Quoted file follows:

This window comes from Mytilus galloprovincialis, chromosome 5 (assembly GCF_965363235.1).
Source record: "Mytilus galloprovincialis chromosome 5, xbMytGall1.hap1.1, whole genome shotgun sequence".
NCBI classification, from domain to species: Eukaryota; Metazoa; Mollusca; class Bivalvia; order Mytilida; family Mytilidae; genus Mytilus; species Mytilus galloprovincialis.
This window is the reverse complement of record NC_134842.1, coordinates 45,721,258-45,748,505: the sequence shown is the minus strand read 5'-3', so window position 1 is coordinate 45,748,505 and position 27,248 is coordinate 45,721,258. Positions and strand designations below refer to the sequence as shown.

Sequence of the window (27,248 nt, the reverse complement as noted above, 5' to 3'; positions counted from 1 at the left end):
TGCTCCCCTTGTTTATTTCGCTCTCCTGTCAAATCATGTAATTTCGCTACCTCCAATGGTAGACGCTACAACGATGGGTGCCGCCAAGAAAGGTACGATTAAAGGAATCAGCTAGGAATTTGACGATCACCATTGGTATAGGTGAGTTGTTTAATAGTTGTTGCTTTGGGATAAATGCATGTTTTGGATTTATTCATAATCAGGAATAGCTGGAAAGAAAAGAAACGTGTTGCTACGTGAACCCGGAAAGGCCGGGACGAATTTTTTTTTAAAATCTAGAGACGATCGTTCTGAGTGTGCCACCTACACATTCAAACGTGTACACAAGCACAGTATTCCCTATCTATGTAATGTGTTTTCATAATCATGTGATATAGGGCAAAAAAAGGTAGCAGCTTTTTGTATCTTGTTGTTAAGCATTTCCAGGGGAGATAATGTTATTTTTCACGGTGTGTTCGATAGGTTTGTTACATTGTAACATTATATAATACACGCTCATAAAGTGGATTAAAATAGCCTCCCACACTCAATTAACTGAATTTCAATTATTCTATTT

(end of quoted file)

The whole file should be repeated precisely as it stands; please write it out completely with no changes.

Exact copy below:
This window comes from Mytilus galloprovincialis, chromosome 5 (assembly GCF_965363235.1).
Source record: "Mytilus galloprovincialis chromosome 5, xbMytGall1.hap1.1, whole genome shotgun sequence".
NCBI classification, from domain to species: Eukaryota; Metazoa; Mollusca; class Bivalvia; order Mytilida; family Mytilidae; genus Mytilus; species Mytilus galloprovincialis.
This window is the reverse complement of record NC_134842.1, coordinates 45,721,258-45,748,505: the sequence shown is the minus strand read 5'-3', so window position 1 is coordinate 45,748,505 and position 27,248 is coordinate 45,721,258. Positions and strand designations below refer to the sequence as shown.

Sequence of the window (27,248 nt, the reverse complement as noted above, 5' to 3'; positions counted from 1 at the left end):
TGCTCCCCTTGTTTATTTCGCTCTCCTGTCAAATCATGTAATTTCGCTACCTCCAATGGTAGACGCTACAACGATGGGTGCCGCCAAGAAAGGTACGATTAAAGGAATCAGCTAGGAATTTGACGATCACCATTGGTATAGGTGAGTTGTTTAATAGTTGTTGCTTTGGGATAAATGCATGTTTTGGATTTATTCATAATCAGGAATAGCTGGAAAGAAAAGAAACGTGTTGCTACGTGAACCCGGAAAGGCCGGGACGAATTTTTTTTTAAAATCTAGAGACGATCGTTCTGAGTGTGCCACCTACACATTCAAACGTGTACACAAGCACAGTATTCCCTATCTATGTAATGTGTTTTCATAATCATGTGATATAGGGCAAAAAAAGGTAGCAGCTTTTTGTATCTTGTTGTTAAGCATTTCCAGGGGAGATAATGTTATTTTTCACGGTGTGTTCGATAGGTTTGTTACATTGTAACATTATATAATACACGCTCATAAAGTGGATTAAAATAGCCTCCCACACTCAATTAACTGAATTTCAATTATTCTATTT